Central Vietnam

also old! Sorry!

We spent the past four days traveling through Central Vietnam. Central Vietnam is much more what most people picture when they imagine Vietnam. Our Vietnamese roommates refer to this area as the "real Vietnam." We traveled by bus between cities and the views out the window were characterized by rice fields, bodies of water, and mountains--a view all the more enhanced by the bumpy journey on the largest road in Vietnam. One particularly spectacular view was when we were traveling from Dannag and Hue. This was a road that wound up the side of a mountain revealing views of the China sea, sandly beaches, and green mountains.

We spent most of our time in Hue and Hoi An. We took a trip to My Son and Son My. At these places we saw the My lei massacre memorial and the champa ruins. The My Lei massacre memorial was a truly haunting place. The memorial was filled with everyday items from the village, the sadest of which was a small shirt that belonged to a girl in the village. The photos of the massacre taken by a bold american photographer were scattered throughout the memorial. On the actual site of the massacre there is a "reconstruction " of the village. In addition, there were survivors of the massacre who still wandered the area. One woman was 80, and at the time of the massacre she pretended to be dead, hid in a ditch with her children, and escaped. Yet, she still returns daily to the site of this tragedy and said that everyday she wishes she were dead.

Tuesday, June 30, 2009

internship renegotiation

sorry this is a little old! I never published it!

This has been an interesting week at my internship. For one, we have started to teach the staff english. We have had very intruiging conversations about the internet, identity theft, and internet gaming.

At the internship one issue we've come across is how far too extend politeness. The first day that we were teaching english the staff at little rose bought us cafe sua da because we had mentioned that we liked it. This was a very sweet gesture. Unfortunately, the coffee contained the dreaded crushed ice--the ice that is carted in open trucks in a large block form, the ice we had been warned to avoid like the plague. Yet, it would have been incredibly rude to refuse the drink and would have chipped away at the tenuous bond we were beginning to build with the staff.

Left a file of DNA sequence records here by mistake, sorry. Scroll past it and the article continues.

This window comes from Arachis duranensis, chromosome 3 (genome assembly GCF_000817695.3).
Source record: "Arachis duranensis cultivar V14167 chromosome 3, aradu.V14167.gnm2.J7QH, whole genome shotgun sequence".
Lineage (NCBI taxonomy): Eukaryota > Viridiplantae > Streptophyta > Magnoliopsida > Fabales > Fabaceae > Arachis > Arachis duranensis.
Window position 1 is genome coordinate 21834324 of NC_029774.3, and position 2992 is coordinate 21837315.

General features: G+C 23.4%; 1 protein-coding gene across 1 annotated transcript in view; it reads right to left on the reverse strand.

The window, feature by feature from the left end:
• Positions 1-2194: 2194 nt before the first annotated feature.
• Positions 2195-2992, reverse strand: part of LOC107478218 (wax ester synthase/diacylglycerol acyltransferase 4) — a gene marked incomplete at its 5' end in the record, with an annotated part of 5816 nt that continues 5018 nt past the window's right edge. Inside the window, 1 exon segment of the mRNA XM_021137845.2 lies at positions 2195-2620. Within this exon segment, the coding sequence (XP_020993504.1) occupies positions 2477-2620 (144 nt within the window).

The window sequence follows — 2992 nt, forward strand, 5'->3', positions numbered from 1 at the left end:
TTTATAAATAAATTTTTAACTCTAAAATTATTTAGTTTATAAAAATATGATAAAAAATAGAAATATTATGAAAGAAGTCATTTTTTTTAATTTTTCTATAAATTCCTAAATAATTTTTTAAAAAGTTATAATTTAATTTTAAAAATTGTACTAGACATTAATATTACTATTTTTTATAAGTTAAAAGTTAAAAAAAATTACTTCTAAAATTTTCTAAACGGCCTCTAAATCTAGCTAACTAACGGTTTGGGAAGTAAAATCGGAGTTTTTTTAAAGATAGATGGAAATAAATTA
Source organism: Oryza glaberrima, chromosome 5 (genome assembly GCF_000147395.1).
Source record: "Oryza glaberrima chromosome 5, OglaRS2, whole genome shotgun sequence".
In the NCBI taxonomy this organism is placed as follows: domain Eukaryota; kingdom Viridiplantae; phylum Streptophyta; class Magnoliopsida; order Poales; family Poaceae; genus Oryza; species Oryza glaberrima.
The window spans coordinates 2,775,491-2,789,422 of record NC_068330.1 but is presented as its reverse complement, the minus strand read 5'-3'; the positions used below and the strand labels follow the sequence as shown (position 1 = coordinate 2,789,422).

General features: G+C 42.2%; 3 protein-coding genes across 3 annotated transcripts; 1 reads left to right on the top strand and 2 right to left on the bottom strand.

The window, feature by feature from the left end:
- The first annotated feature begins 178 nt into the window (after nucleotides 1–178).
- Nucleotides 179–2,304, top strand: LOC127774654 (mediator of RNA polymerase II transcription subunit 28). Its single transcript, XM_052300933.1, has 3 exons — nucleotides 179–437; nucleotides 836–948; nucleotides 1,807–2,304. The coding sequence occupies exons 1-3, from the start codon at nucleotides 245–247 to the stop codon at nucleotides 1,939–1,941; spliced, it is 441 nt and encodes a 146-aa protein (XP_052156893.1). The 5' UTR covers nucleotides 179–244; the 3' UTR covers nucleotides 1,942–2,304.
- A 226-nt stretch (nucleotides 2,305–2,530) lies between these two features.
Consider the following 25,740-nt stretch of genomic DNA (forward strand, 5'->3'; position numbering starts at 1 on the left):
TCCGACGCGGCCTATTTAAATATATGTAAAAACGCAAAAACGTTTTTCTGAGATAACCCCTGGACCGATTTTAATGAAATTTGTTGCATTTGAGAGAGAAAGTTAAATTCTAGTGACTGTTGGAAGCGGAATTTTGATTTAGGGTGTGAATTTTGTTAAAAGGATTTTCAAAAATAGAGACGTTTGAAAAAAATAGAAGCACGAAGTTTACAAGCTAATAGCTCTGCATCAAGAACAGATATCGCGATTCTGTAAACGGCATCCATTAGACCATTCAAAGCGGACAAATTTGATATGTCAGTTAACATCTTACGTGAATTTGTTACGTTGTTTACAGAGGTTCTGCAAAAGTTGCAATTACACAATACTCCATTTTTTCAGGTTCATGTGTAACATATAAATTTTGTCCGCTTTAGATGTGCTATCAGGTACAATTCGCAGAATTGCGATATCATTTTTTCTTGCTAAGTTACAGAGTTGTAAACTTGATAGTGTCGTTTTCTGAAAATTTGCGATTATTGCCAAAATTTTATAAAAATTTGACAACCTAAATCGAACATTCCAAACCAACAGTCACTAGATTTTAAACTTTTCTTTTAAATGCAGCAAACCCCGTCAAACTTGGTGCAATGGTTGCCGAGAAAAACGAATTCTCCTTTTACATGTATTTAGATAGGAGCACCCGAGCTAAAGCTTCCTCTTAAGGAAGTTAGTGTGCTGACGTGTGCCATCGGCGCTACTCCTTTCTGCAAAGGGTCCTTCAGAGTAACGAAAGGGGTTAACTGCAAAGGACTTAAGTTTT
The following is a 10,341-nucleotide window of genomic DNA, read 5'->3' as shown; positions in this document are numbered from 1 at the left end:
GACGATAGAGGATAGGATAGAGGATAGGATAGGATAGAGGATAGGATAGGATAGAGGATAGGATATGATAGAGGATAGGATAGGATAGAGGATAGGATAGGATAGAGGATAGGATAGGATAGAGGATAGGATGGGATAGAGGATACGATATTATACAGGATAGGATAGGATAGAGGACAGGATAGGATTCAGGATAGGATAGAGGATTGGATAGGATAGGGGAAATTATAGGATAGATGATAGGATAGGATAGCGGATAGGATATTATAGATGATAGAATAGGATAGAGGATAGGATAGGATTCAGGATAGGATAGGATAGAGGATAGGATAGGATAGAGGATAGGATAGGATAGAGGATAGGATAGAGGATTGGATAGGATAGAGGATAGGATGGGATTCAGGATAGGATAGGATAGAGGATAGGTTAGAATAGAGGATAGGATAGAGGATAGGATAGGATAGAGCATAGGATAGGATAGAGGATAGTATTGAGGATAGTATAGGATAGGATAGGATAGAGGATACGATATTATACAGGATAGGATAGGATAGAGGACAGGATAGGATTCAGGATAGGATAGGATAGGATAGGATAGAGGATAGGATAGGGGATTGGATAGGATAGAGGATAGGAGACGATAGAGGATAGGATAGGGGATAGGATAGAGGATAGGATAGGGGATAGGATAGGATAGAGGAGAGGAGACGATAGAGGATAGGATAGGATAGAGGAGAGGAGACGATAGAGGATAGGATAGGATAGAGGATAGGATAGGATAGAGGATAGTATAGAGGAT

This experience has also taught me that incredible gap in communication that can easily occur. For the first few weeks we communicated with the staff at Little Rose entirely through proxies. Because of this, they may have felt somewhat distanced from us and personally insulted. Consequently, they were not overly helpful in having the girls cooperate with us. Yet, now that we are teaching the staff english, we have developed a nice relationship with them. Consequently, they help us gather the attention of the girls and interact with them while we are there.

Secondly, today the staff declared that the girls were going to give us manicures. This felt very uncomfortable to me on several levels. For one, it is in a way child labor, for the girls are under 18. Yet, throughout the trip i have eaten at restaurants with child servers. Another level on which it made me uncomfortable was that, given the language barrier, I was unsure whether or not she truly wanted to give me a manicure to get practice, or whether she simply felt pressured by the staff to do it. I tried to refuse but the girl looked hurt. It also felt like I was playing into certain stereotypes. As I look down at my beautifully painted nails (red with a a tree design) typing on the keyboard I can't help but feel a twinge of guilt. This experience has certainly led me to question many of my established notions.

I have to admit that with the balance of spending half the time with the staff and half the time with the girls I feel as if we are finally maximizing our time at the center.

Monday, June 29, 2009

body space

The concept of body space appears to be quite different in Vietnam. It is of course rather difficult to say if this is intrinsic to the whole country, or more specifically to Saigon. One place this concept becomes glaringly clear is when one is at the market. Ben Than market is a rather touristy market. If you are a westerner, many of the sellers will tug at your arm, tap your shoulder, etc. in an effort to direct your attention towards their products. Child beggars are also quite likely to tap you to solicit funds. Furthermore, as you are getting on and off the bus the person in charge of collecting fares will generally pull or push you to make sure that you exit or enter the bus at the appropriate time--this is especially important given that the bus tends to continue to glide forward rather than stop completely.